It’s a brand new year, and an exciting time to be following the work of self-portrait artists across the globe as they take on fresh projects. We’ve noticed lots of you bringing fairy lights into your work since the festive period, and have spotted the beginnings of many 365 and 52 projects in the past fortnight, as it appears the new year has brought with it fresh inspiration for many.
In this special feature, we share the work of ten artists we think are ones to keep an eye on in 2018. Their work epitomises for us the unlimited creative possibilities presented by self-portraiture. We hope you enjoy, and follow them into 2018 and beyond…
Based in Florida, Britt began self-portraiture as a therapeutic endeavour. In recent times, she has focused almost entirely on instant photography, and before this, underwater photography was her passion. Soon, she intends to combine the two. Britt comments, ‘Self-portraiture, to me, is an attempt to understand the self. That, in itself, is a futile, impossible task, so naturally, I couldn’t stop trying to solve an impossible riddle if my life depended on it.’
Chiara is from Santa Fe, New Mexico, and is currently completing a degree in photography and creative writing at Bennington College, Vermont. She started taking self-portraits around seven years ago in the landscapes of her hometown. ‘For me, there is a high that comes with being both the photographer and the subject,’ she explains, ‘I am currently working on a project in New Mexico, transporting an old porcelain bathtub to various rural locations and photographing/filming myself taking a bath in these places.’
19-year-old Brian has been on our radar ever since we saw the above photograph on Flickr. Mainly based in Nairobi, Kenya, Brian began taking self-portraits around four years ago, and has in recent years focused on the medium increasingly in his work. You can read more about Brian’s photography in his Under influence feature here.
Evija is a self-portrait photographer from a small town in Latvia, currently living in London. Back in around 2008, Evija’s father bought a Sony a300 DSLR camera as a joint family Christmas gift, and she was the person who took greatest interest in using it. Above is an example of the photographer’s more recent work. She comments, ‘Sometimes I feel like I’m experimenting with myself, being more of an observer of my own life.’
Look out for our profile on Evija in the weeks ahead and, in the meantime, see her Flickr for more
A photographer based in Edinburgh, Ira’s self-portraiture explores the relationship between the human body and its surroundings. We first spotted her work on Instagram, through our magazine hashtag. Ira says, ‘What attracts me most about self-portraiture is the absolute creative freedom it offers. I choose how I present myself, I can open myself widely and be vulnerable, or the opposite – hide myself. I am not afraid to take risks and there are no serious consequences when something goes wrong.’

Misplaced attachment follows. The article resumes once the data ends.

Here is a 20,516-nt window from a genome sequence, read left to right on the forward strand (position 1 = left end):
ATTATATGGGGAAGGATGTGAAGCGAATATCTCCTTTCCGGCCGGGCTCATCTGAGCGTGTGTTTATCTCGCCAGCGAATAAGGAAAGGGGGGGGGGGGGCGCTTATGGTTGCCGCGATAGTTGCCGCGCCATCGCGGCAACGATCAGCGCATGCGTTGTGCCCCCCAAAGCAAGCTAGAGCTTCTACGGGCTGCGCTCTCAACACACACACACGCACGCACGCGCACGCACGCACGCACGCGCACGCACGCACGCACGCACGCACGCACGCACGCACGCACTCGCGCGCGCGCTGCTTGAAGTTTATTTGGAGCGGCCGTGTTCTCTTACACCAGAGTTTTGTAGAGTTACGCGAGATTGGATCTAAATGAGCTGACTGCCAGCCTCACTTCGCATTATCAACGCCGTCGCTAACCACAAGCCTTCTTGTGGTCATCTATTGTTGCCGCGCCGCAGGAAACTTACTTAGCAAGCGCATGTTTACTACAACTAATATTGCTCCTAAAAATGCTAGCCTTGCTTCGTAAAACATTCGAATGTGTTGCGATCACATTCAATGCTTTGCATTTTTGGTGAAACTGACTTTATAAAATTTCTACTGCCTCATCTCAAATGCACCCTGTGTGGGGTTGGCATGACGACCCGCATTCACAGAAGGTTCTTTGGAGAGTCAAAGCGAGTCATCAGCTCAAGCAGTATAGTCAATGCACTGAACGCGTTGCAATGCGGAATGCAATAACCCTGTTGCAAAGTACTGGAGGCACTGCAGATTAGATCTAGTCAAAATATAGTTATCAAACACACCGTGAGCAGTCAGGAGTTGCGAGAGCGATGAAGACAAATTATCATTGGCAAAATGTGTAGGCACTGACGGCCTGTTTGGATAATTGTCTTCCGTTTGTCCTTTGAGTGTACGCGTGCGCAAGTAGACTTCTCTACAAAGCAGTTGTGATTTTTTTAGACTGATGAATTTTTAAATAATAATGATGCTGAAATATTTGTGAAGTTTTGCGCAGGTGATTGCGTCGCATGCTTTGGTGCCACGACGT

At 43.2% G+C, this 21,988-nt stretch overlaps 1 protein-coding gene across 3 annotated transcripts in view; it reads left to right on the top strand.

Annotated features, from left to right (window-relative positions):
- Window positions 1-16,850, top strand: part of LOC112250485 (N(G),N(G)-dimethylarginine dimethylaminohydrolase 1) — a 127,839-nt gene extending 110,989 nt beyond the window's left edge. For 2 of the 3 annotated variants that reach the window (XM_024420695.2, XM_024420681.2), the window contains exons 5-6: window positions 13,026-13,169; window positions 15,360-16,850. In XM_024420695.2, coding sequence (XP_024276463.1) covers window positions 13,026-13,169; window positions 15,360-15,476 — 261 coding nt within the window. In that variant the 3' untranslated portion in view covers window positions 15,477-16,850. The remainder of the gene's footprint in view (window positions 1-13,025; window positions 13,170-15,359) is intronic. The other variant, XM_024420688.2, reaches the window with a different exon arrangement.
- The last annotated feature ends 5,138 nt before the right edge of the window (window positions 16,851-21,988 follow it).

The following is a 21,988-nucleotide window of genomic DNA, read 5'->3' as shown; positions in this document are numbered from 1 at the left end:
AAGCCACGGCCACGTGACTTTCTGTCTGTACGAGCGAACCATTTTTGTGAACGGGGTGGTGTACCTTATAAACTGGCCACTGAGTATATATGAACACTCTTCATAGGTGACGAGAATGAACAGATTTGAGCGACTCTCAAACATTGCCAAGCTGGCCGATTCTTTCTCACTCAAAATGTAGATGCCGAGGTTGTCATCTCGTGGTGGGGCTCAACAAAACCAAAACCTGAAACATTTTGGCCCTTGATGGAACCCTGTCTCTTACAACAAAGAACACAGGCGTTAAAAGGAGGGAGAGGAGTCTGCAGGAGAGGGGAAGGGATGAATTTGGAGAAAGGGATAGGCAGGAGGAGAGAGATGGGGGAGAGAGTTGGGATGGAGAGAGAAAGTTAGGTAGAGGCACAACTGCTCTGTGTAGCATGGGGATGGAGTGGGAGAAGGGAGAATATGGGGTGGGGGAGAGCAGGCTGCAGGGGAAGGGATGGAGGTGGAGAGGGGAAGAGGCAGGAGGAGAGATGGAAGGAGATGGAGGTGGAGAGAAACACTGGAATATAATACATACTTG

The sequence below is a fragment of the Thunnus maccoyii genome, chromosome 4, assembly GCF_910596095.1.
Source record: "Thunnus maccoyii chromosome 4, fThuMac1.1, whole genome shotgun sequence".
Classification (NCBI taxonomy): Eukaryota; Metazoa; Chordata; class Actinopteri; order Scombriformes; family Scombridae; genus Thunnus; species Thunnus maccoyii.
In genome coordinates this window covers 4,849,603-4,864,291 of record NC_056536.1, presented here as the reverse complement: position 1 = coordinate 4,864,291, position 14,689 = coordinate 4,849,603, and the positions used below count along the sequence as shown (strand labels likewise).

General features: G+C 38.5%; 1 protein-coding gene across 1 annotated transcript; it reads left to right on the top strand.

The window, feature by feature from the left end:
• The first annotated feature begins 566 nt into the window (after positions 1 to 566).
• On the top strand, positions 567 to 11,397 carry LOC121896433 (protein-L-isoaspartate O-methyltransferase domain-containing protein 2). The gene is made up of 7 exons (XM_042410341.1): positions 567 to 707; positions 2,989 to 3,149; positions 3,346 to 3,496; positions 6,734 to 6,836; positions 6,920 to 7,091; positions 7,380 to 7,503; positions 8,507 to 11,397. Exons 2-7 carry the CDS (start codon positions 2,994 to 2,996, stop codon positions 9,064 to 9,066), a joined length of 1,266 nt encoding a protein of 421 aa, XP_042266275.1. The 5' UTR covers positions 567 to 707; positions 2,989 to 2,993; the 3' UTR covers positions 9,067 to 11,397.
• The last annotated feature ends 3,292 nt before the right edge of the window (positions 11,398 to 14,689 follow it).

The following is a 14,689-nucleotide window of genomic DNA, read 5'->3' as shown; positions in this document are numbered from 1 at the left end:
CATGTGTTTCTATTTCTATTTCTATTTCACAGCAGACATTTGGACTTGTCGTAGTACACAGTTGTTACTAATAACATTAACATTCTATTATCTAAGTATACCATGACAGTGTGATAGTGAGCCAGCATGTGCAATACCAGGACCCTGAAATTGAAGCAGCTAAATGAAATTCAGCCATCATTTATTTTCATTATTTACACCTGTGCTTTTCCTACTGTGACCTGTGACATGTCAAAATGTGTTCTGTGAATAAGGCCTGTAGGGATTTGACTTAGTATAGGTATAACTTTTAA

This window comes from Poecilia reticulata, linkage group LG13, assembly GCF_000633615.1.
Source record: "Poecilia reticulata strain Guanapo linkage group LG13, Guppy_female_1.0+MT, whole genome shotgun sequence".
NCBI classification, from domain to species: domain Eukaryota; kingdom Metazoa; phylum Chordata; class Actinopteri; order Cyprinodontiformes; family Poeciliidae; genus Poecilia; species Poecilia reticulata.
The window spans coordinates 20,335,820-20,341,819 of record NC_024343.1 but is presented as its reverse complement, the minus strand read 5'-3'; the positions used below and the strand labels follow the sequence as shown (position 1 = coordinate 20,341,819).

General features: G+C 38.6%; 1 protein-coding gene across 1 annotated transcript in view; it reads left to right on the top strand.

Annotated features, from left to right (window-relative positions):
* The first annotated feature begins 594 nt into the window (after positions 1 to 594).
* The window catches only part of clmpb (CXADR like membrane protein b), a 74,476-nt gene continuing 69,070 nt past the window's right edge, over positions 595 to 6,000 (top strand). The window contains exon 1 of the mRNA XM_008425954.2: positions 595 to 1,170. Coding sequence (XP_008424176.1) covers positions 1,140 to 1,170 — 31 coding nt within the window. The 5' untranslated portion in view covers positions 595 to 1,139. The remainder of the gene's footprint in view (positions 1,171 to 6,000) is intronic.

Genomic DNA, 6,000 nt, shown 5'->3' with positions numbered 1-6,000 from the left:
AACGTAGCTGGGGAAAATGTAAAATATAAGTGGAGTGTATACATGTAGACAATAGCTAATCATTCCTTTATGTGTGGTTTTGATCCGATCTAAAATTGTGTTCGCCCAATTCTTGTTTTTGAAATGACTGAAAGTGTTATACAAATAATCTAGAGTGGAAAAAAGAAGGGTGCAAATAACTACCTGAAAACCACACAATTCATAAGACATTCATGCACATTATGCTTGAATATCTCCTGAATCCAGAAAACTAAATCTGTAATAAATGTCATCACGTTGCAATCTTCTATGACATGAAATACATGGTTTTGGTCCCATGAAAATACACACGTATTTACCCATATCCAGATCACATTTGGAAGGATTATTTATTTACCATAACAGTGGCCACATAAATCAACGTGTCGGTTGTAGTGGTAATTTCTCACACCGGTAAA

Based in Seattle, Washington, Kavan the Kid was initially drawn to self-portraiture as a means of channelling the dark feelings he experienced with depression. On this he comments, ‘As I grew as a photographer it evolved from being this medium I used to escape into something much bigger. It eventually just became a part of me.’ Kavan works on a YouTube channel, PhotoForge, presenting excellent photography tutorials.
You may have already enjoyed our profile on Celeste’s work last week. Based in Chile, the self-portrait photographer has found her niche in being experimental with both the medium of film and the way she depicts the female form. Celeste has been ‘one to watch’ consistently for years, and we think it’s time her work received even more recognition than it currently does. Watch this space.
Polaroid artist hjorr dis is based in Germany and is 33 years old. Through her self-portraiture, she experiments with long and multiple or double exposures, creating her own worlds. hjorr comments, ‘A few years ago I started the self-portraits accidentally because I found the human body in connection with nature fascinating. Now my work is a reflection of the things I experience and a confrontation with time and the body.’
A self-taught film photographer based in Italy, Kristina’s interest in photography was initially spurred by her grandfather’s Soviet cameras. He later gifted her a simple point-and-shoot Pentax, and she’s never looked back. Of her practice, Kristina shares, ‘Making my work is not always a pure joy for me – most of the time I bare my vulnerability – but to share how I see myself and the world around me with others is liberating.’
21-year-old Irish photographer Nathan’s work delves into the weird and the wonderful, with themes tapping into fairytales and poetry. His self-portraiture developed through his taking on a 365 project, which led him to all kinds of strange places: ‘I’ve had myself lying in baths seeping with red velvet, and had subjects in the middle of the sea holding each other to help me convey a story. Knowing that’s possible is something that I love most about what I do,’ he comments.
Find further work by Nathan on his Flickr page